THE New South Wales Heritage Council is considering listing Avoca Station Complex on the State Heritage Register.
Bygone era: The homestead stables.
The homestead includes a stone and a drop-log dwellings and is located about 24km north of Wentworth township.
The official listing describes Avoca as once a primarily sheep grazing property, and was initially run in association with the neighbouring Popiltah Station.
It said the homestead complex was the hub of the station, providing accommodation and facilities for the pastoral operations.
In 1888, 120,000 sheep were shorn at Avoca with new Wolseley shearing machines.
The wool clip was transported by paddle steamer from the woolshed downstream via the Darling River to the Murray River.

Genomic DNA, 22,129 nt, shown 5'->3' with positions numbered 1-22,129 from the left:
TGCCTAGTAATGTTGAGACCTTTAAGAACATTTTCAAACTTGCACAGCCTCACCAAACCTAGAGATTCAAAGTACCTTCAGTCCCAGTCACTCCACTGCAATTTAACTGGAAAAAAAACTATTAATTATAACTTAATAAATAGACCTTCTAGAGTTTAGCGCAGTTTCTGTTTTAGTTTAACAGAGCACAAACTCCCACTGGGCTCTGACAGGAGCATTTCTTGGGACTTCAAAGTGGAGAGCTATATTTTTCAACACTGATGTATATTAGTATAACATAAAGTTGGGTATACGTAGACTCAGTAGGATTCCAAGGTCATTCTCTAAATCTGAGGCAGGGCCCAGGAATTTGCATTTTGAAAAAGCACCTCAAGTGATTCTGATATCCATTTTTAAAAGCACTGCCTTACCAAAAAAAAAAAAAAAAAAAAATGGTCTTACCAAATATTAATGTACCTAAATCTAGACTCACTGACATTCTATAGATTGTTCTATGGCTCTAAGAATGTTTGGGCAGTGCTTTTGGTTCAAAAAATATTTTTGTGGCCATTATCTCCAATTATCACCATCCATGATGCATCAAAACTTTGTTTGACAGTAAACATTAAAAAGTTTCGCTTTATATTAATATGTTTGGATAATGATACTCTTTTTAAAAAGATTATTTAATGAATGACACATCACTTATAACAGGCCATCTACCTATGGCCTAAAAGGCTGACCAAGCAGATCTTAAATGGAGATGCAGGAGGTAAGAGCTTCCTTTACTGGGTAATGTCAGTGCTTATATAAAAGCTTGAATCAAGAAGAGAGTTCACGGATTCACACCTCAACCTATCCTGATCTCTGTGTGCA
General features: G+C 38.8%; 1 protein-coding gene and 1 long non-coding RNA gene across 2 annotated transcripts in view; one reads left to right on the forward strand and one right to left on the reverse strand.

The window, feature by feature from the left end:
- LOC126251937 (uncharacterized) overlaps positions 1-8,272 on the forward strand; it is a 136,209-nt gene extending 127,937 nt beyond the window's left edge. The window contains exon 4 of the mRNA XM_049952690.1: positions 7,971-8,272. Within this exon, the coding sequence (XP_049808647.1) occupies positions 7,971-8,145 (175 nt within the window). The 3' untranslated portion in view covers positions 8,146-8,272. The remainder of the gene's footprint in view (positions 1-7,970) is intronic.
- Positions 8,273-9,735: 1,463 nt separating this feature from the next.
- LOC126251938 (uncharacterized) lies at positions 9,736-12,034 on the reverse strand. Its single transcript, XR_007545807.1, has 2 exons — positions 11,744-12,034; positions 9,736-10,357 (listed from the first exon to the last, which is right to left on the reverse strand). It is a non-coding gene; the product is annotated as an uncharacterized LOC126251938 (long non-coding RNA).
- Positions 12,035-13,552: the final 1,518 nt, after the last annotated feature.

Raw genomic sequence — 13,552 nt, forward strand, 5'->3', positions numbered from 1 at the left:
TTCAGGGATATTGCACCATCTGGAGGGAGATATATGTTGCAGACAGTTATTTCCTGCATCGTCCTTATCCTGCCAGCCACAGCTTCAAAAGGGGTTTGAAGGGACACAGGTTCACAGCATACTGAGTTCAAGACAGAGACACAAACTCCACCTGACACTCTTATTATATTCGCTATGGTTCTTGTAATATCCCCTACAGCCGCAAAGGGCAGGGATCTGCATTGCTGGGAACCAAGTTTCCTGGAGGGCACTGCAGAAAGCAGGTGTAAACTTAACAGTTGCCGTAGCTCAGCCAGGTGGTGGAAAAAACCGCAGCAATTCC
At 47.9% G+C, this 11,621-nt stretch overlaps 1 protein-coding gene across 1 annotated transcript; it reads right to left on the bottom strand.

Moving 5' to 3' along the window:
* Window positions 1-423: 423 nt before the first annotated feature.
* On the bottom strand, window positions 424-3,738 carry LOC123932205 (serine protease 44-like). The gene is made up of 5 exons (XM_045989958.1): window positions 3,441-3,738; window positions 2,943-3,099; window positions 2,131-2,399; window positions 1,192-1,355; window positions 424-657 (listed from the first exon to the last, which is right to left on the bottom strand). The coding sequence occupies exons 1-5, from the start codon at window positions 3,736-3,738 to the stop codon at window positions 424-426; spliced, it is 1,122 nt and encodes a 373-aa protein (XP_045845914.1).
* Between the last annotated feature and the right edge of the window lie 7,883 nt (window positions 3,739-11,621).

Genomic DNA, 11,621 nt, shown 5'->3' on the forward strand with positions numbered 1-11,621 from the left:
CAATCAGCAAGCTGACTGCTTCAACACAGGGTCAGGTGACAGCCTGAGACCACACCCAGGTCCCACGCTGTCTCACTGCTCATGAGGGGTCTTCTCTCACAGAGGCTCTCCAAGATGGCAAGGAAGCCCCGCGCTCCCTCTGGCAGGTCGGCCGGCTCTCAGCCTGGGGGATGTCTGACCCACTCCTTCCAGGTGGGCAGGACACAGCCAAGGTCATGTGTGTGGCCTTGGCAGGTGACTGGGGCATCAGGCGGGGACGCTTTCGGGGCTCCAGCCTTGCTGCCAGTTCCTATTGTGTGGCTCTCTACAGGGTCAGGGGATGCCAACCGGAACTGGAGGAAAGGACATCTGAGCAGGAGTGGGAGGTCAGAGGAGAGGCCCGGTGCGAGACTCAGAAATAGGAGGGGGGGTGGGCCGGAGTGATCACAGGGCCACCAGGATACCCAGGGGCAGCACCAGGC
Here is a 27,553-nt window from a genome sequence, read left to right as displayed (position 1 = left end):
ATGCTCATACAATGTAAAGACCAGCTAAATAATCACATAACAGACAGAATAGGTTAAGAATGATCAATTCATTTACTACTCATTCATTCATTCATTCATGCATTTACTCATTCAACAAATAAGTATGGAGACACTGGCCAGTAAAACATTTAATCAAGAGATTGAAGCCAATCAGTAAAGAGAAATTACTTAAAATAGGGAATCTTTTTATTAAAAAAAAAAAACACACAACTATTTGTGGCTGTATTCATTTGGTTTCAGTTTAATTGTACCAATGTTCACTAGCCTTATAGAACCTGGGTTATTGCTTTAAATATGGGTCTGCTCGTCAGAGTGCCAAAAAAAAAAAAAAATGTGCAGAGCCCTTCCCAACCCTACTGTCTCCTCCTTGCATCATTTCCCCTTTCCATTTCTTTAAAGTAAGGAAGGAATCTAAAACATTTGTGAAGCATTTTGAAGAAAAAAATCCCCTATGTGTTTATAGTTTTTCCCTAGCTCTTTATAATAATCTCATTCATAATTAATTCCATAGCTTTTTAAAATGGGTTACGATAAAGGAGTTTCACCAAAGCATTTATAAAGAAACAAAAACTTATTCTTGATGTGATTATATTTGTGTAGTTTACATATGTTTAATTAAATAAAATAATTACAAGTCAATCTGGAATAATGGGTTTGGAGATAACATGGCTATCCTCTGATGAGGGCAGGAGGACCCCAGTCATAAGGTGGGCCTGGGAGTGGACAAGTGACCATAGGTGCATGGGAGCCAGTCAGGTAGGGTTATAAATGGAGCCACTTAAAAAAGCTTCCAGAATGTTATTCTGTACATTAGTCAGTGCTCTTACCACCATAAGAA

Former owner Daniel H. Cudmore developed the station and installed pumps to irrigate lucerne and other fodder crops next to the homestead.
Mr Cudmore was a leader in the Wentworth region in the 1870s and 1880s.
He was honorary magistrate, and served as sheriff of the county and chairman of the Wentworth District Council and Agricultural Society.
Mr Cudmore helped fund construction of the state heritage-registered St John’s Church in Wentworth and paid its vicar. Member for Murray Adrian Piccoli encouraged district residents to support the application.
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